Frederick Chu -- Shaolin Wabnam USA

Sun Lu Tang

Sun Lu Tang, picture taken fromn

23. Evolution of Dong Hai Chuan's Tradition

Even during Dong Hai Chuan's lifetime, Baguazhang underwent hundreds of permutations. Every student that Dong trained acquired their own facet of Dong's art and passed it to their students, who likewise evolved and modified the art to their personal needs.

Leaving aside the claims of some schools that profess to train the "original" Baguazhang that Dong is said to have learnt from Daoist masters affiliated with the Dragon Gate sect of the Wudang temple [22], several of Dong's students and grand-students were most especially well known for changing and systematizing what he had taught. Perhaps the most famous practitioner was Sun Lutang, a student of Cheng Ting Hua who arrived to Beijing already having had a foundation in the Xingyiquan practiced in Hebei province [1].

24. Sun Lutang

Sun Lutang trained in Xingyiquan during his youth before moving to Beijing, where he was exposed to a number of different martial arts masters. After learning Baguazhang from Cheng Ting Hua and later from Hao Weizhen, a teacher of Wu-Hao Taijiquan, Sun Lutang came to the personal realization that his Xingyiquan, Baguazhang, and Taijiquan shared certain principles, namely an emphasis on the cultivation and application of internal force rather than muscular strength, underlying body mechanics that emphasized the importance of solid rooting as well as light agility even with narrow stances, and the maintenance of fighting skill and health even in old age [1, 18].

While Sun Lutang was said to have used Baguazhang for the majority of his fighting career, he later transitioned to Wu-Hao Taijiquan for health and spiritual cultivation purposes and later merged the solid decisiveness of Xingyiquan, the agility and trickiness of Baguazhang, and the flowing characteristic of Taijiquan into a single style that his students called Sun style Taijiquan in his honor [17].

Because of Sun Lutang's knowledge of Chinese classical literature, besides possessing the rare skill of literacy amongst Baguazhang masters (who were, for the most part, illiterate due to humble social beginnings), Sun's writings and thoughts on Baguazhang as well as Xingyiquan and Taijiquan spread far and wide, becoming an established orthodox standard for much of the kung fu world.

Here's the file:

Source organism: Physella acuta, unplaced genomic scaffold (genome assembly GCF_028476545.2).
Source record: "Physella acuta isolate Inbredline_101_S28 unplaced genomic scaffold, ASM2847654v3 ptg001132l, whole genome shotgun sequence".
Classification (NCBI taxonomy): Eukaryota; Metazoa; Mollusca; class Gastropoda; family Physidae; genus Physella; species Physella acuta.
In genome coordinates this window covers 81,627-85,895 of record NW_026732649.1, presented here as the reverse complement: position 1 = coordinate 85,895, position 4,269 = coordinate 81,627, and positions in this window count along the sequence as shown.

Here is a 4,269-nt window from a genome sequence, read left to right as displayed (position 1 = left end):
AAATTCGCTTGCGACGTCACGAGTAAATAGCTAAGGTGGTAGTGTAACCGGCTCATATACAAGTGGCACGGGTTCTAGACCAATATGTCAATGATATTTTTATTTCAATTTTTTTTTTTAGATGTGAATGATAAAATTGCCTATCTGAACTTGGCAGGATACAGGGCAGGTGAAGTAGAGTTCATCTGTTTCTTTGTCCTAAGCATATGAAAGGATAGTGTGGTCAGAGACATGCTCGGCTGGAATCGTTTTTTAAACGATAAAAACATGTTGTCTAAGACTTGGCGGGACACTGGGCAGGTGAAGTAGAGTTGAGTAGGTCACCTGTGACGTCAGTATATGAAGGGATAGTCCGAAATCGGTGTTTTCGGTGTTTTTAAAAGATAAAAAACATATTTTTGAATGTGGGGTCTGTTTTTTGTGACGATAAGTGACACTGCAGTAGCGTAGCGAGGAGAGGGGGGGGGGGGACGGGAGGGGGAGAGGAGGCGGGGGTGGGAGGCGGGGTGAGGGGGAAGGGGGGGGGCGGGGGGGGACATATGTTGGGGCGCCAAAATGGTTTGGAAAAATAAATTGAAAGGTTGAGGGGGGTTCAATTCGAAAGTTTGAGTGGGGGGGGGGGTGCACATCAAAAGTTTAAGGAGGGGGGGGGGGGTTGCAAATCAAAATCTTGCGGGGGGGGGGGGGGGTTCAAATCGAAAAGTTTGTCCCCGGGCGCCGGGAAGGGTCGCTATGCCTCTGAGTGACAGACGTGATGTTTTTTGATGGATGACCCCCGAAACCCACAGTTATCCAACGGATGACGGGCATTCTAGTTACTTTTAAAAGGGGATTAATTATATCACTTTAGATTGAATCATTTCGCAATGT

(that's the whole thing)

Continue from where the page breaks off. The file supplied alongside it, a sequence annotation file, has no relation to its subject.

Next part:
25. Taiwan and Beyond

Following Sun Lutang's example, many teachers even in the modern era who practice one of the so-called internal arts will often have a foundation or exposure to the other two [1, 2, 5, 6, 8, 9, 13, 17, 22]. Taiwan was a Mecca for these sort of triply trained masters for a time after the Chinese Nationalist Party was driven from mainland China by the Chinese Community Party, with lineages there arising from masters such as Wang Shu Jin [5. 6], Hung Yixiang and his brother Hung Yimian [2], and Pan Yue [9], the last of which gave rise to master Wei Chung Lin, my first Baguazhang sifu.

What was common between these Taiwan based masters was that all believed Baguazhang was not meant for beginners. Harkening back to Dong Hai Chuan's example, all believed that students required a basis in something else, be it Xingyiquan, Shaolin, or some other "simpler" style before one could make the most of Baguazhang's sophisticated (and borderline impractical and outlandish appearing) techniques and tactics.

The early twentieth century saw Baguazhang practitioners leaving the Chinese mainland for a variety of reasons. One practitioner, Lu Shui-T'ien, during World War II, left the mainland for Korea after China had been occupied by Japanese forces, occasionally making guerilla forays against the Japanese until the end of the war, whereupon he retired in Korea and eventually passed his art down to a Korean man named Park Bok Nam [11, 12].

Baguazhang also made its way to Indonesia around this time period, said to be taught by imperial bodyguards who were gifted to the Indonesian king by Chinese royalty. Eventually this Baguazhang was incorporated into a local system of martial arts named Low Tiger Kuntao, which was spread by the Shaolin-trained Buddhist missionary Liu Seong and passed down to the Dutch-Chinese martial artist Willem Reeders [13].